Released about a month after the release of Aladdin (1992), in which Robin Williams voiced the Genie. Because of this, Williams asked Disney to keep his name out of the marketing for Aladdin and for the Genie to not take up more than 25% of the film's ad space. Disney ended up going back on the deal for both counts, resulting in a falling out between Williams and the studio.
Much of the look draws its inspiration from surrealist painter René Magritte. This is most obvious in the break in scene where Leslie and Alsatia pretend they're doing a music video featuring raining men in the background.
In the arcade sequence, where a child is shown playing one of the military games of a helicopter destroying civilian vehicles, a "kill" monitor is visible at the bottom of the screen listing the number of cars destroyed by model. Only the Volvo column is still at zero kills, an in-joke referring to the Volvo's legendary safety and indestructibility.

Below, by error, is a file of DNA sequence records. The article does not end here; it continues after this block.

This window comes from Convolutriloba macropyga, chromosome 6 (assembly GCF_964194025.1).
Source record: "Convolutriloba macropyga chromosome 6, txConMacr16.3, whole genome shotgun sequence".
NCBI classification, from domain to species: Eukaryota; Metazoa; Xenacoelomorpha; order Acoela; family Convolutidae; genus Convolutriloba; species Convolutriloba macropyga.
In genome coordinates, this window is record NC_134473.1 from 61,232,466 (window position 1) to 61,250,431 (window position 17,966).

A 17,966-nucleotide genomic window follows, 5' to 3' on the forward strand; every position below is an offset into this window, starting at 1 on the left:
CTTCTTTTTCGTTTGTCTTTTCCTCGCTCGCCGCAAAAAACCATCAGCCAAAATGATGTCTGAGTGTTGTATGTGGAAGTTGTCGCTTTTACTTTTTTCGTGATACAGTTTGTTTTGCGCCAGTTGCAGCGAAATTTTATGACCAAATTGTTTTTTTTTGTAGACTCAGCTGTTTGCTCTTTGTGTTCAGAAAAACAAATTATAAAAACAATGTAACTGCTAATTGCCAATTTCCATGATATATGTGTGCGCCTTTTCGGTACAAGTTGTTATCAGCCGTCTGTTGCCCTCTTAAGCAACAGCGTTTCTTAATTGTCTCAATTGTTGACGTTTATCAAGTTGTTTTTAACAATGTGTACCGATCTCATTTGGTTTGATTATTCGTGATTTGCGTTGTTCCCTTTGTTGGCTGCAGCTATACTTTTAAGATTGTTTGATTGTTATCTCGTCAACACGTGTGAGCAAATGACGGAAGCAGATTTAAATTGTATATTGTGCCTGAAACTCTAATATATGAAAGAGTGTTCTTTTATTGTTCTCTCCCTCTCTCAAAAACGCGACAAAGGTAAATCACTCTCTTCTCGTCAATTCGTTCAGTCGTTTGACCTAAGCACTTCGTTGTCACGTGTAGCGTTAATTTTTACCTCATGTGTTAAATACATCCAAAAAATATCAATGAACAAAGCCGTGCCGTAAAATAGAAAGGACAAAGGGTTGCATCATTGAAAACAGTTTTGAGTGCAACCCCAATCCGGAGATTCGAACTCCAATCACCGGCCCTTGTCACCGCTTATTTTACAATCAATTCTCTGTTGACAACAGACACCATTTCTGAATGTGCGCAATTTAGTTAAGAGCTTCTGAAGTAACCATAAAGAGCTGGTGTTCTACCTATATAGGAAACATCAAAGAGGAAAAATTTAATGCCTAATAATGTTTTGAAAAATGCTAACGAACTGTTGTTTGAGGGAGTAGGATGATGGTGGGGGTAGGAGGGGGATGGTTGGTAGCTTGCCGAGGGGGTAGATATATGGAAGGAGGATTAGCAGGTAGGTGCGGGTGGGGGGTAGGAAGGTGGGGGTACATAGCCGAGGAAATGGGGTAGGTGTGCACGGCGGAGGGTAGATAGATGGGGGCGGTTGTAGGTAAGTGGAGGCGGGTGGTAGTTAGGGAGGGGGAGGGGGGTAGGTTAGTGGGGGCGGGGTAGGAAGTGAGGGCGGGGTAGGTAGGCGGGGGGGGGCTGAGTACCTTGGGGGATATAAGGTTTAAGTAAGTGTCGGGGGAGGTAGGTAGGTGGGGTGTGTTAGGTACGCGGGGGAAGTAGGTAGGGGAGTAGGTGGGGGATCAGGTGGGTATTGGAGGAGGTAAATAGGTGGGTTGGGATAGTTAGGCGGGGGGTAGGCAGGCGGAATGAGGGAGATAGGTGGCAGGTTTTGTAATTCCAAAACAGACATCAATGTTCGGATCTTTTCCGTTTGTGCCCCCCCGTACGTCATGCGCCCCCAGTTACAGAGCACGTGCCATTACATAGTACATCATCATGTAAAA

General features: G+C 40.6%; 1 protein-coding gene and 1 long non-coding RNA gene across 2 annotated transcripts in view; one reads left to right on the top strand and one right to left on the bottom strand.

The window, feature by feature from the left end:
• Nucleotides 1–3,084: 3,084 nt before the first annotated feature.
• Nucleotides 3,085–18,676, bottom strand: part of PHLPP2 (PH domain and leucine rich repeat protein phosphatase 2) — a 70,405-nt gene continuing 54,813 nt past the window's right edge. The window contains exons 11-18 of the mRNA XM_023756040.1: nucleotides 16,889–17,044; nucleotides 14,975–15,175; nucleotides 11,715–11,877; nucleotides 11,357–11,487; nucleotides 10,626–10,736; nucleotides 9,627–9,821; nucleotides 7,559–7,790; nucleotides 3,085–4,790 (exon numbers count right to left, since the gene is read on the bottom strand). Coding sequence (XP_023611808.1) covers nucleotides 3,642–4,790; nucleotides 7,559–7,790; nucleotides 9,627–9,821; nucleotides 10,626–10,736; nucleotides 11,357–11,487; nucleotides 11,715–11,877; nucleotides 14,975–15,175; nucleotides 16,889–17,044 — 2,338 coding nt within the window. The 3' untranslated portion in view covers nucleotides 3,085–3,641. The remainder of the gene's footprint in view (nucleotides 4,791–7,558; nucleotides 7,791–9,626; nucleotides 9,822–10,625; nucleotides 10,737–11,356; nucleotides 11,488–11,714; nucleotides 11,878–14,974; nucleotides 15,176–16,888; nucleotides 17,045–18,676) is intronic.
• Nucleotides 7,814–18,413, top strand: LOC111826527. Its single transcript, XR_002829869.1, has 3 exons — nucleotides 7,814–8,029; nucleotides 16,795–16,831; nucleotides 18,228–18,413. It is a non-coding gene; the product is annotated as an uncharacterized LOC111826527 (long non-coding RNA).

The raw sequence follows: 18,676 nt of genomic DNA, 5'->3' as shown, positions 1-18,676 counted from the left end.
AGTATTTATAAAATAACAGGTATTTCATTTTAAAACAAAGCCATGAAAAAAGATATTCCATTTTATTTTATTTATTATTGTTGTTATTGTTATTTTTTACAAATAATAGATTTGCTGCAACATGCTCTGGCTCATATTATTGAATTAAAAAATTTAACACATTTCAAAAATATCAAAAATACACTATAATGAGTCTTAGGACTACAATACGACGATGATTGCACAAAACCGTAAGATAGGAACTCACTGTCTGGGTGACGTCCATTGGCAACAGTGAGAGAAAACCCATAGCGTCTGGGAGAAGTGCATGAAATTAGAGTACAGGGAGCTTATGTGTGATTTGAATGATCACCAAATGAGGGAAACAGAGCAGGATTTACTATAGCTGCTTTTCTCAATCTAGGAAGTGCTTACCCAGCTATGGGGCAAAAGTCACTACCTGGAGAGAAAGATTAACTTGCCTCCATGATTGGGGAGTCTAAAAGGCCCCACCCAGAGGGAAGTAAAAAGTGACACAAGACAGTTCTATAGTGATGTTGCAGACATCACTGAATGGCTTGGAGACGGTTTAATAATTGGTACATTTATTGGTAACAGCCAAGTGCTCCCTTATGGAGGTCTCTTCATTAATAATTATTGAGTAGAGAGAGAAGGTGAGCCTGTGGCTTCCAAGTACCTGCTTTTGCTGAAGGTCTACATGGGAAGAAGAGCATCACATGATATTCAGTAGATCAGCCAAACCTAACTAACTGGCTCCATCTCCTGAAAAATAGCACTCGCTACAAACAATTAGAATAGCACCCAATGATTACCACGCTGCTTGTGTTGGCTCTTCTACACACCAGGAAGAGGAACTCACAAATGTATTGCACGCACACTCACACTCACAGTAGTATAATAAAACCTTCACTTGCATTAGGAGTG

The words used by the General in an attempt to stop the rampaging sea creature are "Klaatu, Barada, Nikto", the same words used to command the robot Gort in The Day the Earth Stood Still (1951). Also these were the same words Ash was supposed to use in Army of Darkness prior to picking up the necronomicon.
General Zevo mentions building armed "toy" planes and refers to himself as the "general of tomorrow." Small pilotless aircraft have been used by militaries since World War I, but the RQ-1 Predator (a system that closely resembles General Zevo's idea) entered service three years after the film was released.